“How I did it” features real stories about achieving goals through financial planning and preparedness.
Kenton Doyle has been in the real estate industry since his early 20s. When he started thinking about not only selling properties, but building his own investment portfolio nearly two decades later, it felt natural.
As an agent, Doyle needs to take continuing education courses to keep his license current. He’s used this requirement to his advantage to learn more about financing and purchasing investment properties.
“It was really hard to get over the hump to take the plunge and just buy it,” he says of the first property he acquired in 2007, a single-family home in Stillwater, Minnesota. “I thought about it long enough, I just knew we could make it work. We analyzed the numbers and looked at it 10 different ways. There’s always going to be a bunch of what-if scenarios that will deter you from wanting to purchase the property.”
Doyle used a home equity loan for the down payment, closing costs, and $30,000 in improvements. While he eventually sold that first property, Doyle and his wife Debbie now own half a dozen single-family homes in Duluth and the Minneapolis-St. Paul metro area. “Once you take the leap, it’s just like anything else,” he says. “You get a little experience, and all of a sudden you realize it wasn’t that big of a deal.”
In his real estate job, Doyle focuses on the sale of new construction homes. But that’s not always the case when seeking out potential investment properties. While some of his rentals are turnkey and immediately available after closing, others are fixer-uppers – but that doesn’t deter him.
“If the price is low enough but it needs a lot of repair and work, I’m perfectly fine with that. I like the challenge of it,” says Doyle, who does many of the repairs and upgrades himself. “I feel like I could walk into any house and remodel it instantly in my head.”
Finding homes is one of the easier parts of the business, according to Doyle. In fact, it’s his goal to add two or three properties to his portfolio every year. This involves viewing potentially hundreds of properties and often losing out on offers to cash investors.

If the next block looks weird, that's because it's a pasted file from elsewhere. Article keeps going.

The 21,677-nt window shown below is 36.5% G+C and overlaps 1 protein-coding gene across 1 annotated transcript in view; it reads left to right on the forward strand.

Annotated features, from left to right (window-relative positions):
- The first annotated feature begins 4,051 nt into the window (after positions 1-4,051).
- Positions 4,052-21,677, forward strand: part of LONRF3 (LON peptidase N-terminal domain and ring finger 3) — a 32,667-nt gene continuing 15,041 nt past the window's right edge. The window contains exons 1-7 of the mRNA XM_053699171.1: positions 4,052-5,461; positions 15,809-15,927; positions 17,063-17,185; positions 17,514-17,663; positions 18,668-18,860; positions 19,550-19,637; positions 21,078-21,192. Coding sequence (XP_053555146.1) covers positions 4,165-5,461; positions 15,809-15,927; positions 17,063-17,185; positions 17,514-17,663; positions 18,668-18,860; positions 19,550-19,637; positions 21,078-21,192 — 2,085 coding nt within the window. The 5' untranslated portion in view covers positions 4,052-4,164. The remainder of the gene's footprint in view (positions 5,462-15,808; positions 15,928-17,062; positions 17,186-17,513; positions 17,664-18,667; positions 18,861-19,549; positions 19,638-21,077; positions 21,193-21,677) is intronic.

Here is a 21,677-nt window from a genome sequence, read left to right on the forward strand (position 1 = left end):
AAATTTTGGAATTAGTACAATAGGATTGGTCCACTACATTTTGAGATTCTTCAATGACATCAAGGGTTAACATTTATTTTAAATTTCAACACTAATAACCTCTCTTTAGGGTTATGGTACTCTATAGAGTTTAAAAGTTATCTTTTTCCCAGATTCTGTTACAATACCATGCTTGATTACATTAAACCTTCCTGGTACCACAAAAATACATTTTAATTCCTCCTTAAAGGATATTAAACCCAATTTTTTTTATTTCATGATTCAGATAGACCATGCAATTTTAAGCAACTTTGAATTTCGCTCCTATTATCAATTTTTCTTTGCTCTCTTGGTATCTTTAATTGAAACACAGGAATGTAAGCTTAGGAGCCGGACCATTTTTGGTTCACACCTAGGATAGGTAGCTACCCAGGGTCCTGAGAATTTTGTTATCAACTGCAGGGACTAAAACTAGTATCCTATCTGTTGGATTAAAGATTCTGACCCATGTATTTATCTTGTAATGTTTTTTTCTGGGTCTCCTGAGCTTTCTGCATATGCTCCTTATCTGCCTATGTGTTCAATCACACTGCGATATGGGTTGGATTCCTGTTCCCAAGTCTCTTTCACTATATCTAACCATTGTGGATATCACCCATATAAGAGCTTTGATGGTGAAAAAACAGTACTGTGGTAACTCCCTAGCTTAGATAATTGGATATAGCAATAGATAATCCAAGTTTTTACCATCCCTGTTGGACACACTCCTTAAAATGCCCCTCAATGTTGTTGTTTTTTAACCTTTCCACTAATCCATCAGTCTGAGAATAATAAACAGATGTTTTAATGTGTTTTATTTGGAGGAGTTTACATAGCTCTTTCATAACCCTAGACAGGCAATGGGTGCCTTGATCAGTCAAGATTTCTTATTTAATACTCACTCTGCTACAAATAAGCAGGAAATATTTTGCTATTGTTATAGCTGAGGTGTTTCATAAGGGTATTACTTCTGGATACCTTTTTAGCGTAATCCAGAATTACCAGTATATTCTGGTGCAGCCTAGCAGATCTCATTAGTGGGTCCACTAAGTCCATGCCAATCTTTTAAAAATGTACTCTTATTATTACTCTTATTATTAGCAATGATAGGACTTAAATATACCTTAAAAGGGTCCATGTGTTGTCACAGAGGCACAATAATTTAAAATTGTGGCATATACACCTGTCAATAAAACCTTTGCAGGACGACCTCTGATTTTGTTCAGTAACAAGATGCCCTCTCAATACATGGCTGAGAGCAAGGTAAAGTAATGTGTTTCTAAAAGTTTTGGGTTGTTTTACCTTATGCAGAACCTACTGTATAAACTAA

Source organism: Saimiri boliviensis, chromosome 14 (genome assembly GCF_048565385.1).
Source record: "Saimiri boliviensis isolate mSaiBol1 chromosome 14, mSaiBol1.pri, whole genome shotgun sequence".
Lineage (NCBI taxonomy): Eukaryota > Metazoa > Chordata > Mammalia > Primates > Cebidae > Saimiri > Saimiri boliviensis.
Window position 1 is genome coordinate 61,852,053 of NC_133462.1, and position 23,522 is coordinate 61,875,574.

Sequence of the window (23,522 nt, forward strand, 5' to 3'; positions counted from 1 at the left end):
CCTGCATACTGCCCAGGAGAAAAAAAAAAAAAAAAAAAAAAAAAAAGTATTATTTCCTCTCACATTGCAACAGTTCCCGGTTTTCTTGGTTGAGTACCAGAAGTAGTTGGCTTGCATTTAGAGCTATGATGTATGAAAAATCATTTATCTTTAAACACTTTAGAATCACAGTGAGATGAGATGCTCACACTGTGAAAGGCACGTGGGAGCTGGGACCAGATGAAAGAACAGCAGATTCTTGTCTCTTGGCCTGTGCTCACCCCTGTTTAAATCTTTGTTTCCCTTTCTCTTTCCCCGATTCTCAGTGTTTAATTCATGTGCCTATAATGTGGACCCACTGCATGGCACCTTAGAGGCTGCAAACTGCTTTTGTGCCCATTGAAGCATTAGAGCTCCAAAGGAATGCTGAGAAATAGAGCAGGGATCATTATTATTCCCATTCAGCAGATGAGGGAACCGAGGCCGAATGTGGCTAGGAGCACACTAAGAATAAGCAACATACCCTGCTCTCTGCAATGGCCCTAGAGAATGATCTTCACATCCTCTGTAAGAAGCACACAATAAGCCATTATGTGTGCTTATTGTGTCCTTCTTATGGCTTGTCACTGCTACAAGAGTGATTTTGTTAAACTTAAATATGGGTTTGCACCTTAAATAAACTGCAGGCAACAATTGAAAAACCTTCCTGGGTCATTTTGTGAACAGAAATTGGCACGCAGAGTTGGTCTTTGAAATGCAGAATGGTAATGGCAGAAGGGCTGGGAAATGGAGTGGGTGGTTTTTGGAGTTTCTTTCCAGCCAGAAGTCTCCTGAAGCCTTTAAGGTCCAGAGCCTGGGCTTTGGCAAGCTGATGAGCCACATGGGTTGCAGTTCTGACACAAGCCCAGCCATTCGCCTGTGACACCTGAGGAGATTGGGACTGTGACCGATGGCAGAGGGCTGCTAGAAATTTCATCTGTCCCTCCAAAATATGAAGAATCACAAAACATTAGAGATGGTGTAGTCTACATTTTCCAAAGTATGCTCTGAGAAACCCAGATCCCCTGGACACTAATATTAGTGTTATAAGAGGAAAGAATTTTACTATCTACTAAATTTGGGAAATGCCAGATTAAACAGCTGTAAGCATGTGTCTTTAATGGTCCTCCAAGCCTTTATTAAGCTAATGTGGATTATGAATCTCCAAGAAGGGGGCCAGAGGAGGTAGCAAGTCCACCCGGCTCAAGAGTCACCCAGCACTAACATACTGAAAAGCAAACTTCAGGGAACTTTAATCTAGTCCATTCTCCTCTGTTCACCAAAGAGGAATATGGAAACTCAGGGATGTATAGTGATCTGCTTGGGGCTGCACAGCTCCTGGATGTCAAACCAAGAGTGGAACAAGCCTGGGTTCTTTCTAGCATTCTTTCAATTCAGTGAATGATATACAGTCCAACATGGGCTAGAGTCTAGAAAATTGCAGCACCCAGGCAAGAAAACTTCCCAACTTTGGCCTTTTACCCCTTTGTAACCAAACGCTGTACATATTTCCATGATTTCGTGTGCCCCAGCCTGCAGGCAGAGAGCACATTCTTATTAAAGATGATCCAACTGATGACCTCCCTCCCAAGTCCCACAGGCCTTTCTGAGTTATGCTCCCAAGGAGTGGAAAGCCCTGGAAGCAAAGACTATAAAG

In the end, however, it all comes down to financing. “The numbers just have to work,” he says. “Just like if you’re buying a house for yourself to live in, you have to pay what you feel comfortable with. Another property will come along,” if it doesn’t work out.
Wanting to avoid dipping into retirement funds, Doyle often saves up for the down payments. The down payments are usually 20 percent since mortgage insurance won’t cover investment properties. He then finances the balance by leveraging the equity from his other homes, borrowing against them or refinancing.
Monthly mortgage payments are taken care of by tenants, many of whom are college students. “Unless everybody decides tomorrow they’re all going to stop going to college, I feel like there’s a really good supply of tenants as long as I keep my plan and my business model succinct as to what I’m trying to buy and where,” he explains.
This niche market Doyle has carved for himself also comes with another perk. His two college-age kids attend school in Duluth, where many of his properties are located. Doyle is often a couple hours away in the Twin Cities. So his kids – who live in two of the properties with their friends – are able to keep an eye on the homes. They can drop by to meet an inspector, give a home tour or alert their dad of any potential problems.
While the occasional home repair and late rent payment are unavoidable parts of being a landlord, the challenges are outweighed by positives. These include tenants who are paying down the loans, investments that appreciate in value due to upgrades and a monthly income. “I look at this as a way to fund your life without having to worry about your retirement accounts,” Doyle says.
Doyle admits that his job as a real estate agent makes it easier to run an investment property side hustle. His schedule is flexible and he can work from anywhere. But he eventually hopes to take the business full-time.
“Anybody can do it,” he says. Technology has made it simpler to fulfill tasks like advertise properties and collect rent, “but properties are still properties. You still have to look at the home, understand what needs to be repaired, and evaluate the cost of those things. You still need to do your homework.”
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